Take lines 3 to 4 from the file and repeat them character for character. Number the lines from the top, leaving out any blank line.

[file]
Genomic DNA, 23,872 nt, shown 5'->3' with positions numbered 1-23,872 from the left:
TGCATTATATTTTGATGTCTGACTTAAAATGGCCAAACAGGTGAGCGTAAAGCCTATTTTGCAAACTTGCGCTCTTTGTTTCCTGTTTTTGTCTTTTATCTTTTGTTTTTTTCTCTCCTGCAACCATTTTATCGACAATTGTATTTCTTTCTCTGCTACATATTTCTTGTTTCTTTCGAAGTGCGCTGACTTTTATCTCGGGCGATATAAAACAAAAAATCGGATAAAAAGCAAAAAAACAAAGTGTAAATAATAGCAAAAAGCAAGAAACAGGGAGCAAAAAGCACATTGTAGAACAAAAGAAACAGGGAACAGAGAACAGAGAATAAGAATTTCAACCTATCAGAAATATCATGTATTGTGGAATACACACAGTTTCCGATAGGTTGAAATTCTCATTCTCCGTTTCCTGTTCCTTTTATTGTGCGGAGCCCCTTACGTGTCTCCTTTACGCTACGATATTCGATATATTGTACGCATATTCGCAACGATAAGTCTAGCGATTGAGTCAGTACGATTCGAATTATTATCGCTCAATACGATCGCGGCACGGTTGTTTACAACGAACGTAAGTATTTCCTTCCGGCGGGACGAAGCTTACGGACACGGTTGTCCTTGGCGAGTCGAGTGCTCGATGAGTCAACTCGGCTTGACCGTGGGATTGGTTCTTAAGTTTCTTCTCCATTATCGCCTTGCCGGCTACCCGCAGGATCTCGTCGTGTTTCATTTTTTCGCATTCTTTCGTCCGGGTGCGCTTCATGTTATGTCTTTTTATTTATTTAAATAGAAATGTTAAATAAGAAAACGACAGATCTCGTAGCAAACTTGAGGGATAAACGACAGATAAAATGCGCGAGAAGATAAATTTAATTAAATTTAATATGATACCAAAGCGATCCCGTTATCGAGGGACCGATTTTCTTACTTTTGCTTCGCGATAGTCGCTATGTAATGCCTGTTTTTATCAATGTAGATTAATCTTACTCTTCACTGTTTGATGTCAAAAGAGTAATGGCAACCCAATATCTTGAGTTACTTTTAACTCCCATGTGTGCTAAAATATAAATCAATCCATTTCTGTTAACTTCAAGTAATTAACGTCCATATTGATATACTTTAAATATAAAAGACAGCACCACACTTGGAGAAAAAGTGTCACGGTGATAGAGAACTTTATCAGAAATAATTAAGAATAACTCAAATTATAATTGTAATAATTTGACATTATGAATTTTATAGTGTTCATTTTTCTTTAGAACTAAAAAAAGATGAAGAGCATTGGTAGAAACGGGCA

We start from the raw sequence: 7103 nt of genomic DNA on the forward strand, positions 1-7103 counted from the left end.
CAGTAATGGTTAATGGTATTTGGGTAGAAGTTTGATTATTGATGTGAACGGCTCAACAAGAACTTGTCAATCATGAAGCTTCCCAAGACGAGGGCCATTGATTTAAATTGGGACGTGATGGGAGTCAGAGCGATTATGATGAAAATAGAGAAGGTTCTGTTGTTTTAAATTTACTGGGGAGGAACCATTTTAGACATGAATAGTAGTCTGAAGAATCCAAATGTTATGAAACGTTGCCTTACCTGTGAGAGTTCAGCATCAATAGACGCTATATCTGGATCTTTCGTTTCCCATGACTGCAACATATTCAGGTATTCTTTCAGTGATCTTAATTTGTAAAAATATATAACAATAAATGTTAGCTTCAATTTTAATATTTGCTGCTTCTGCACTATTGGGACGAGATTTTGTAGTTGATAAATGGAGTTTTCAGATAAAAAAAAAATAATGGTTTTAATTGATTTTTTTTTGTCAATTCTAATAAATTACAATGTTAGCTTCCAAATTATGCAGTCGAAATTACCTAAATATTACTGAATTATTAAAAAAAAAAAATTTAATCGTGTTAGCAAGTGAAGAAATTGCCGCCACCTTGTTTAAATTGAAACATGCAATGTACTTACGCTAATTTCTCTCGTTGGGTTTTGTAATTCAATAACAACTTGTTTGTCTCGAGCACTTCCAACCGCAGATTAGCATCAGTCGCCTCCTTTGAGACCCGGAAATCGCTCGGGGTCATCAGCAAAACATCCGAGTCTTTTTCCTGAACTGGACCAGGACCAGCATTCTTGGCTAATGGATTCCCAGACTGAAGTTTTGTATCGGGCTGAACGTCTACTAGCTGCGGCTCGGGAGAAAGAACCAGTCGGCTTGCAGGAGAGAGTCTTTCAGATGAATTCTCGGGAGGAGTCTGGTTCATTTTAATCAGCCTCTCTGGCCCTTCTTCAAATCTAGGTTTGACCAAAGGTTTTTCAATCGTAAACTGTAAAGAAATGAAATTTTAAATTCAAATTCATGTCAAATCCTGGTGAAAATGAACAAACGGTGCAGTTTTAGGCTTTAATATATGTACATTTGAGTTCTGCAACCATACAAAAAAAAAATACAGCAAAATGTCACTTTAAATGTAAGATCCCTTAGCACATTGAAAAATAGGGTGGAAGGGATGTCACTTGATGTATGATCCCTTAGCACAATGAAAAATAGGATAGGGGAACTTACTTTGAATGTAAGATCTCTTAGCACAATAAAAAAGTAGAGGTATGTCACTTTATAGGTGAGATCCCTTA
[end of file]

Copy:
We start from the raw sequence: 7103 nt of genomic DNA on the forward strand, positions 1-7103 counted from the left end.
CAGTAATGGTTAATGGTATTTGGGTAGAAGTTTGATTATTGATGTGAACGGCTCAACAAGAACTTGTCAATCATGAAGCTTCCCAAGACGAGGGCCATTGATTTAAATTGGGACGTGATGGGAGTCAGAGCGATTATGATGAAAATAGAGAAGGTTCTGTTGTTTTAAATTTACTGGGGAGGAACCATTTTAGACATGAATAGTAGTCTGAAGAATCCAAATGTTATGAAACGTTGCCTTACCTGTGAGAGTTCAGCATCAATAGACGCTATATCTGGATCTTTCGTTTCCCATGACTGCAACATATTCAGGTATTCTTTCAGTGATCTTAATTTGTAAAAATATATAACAATAAATGTTAGCTTCAATTTTAATATTTGCTGCTTCTGCACTATTGGGACGAGATTTTGTAGTTGATAAATGGAGTTTTCAGATAAAAAAAAAATAATGGTTTTAATTGATTTTTTTTTGTCAATTCTAATAAATTACAATGTTAGCTTCCAAATTATGCAGTCGAAATTACCTAAATATTACTGAATTATTAAAAAAAAAAAATTTAATCGTGTTAGCAAGTGAAGAAATTGCCGCCACCTTGTTTAAATTGAAACATGCAATGTACTTACGCTAATTTCTCTCGTTGGGTTTTGTAATTCAATAACAACTTGTTTGTCTCGAGCACTTCCAACCGCAGATTAGCATCAGTCGCCTCCTTTGAGACCCGGAAATCGCTCGGGGTCATCAGCAAAACATCCGAGTCTTTTTCCTGAACTGGACCAGGACCAGCATTCTTGGCTAATGGATTCCCAGACTGAAGTTTTGTATCGGGCTGAACGTCTACTAGCTGCGGCTCGGGAGAAAGAACCAGTCGGCTTGCAGGAGAGAGTCTTTCAGATGAATTCTCGGGAGGAGTCTGGTTCATTTTAATCAGCCTCTCTGGCCCTTCTTCAAATCTAGGTTTGACCAAAGGTTTTTCAATCGTAAACTGTAAAGAAATGAAATTTTAAATTCAAATTCATGTCAAATCCTGGTGAAAATGAACAAACGGTGCAGTTTTAGGCTTTAATATATGTACATTTGAGTTCTGCAACCATACAAAAAAAAAATACAGCAAAATGTCACTTTAAATGTAAGATCCCTTAGCACATTGAAAAATAGGGTGGAAGGGATGTCACTTGATGTATGATCCCTTAGCACAATGAAAAATAGGATAGGGGAACTTACTTTGAATGTAAGATCTCTTAGCACAATAAAAAAGTAGAGGTATGTCACTTTATAGGTGAGATCCCTTA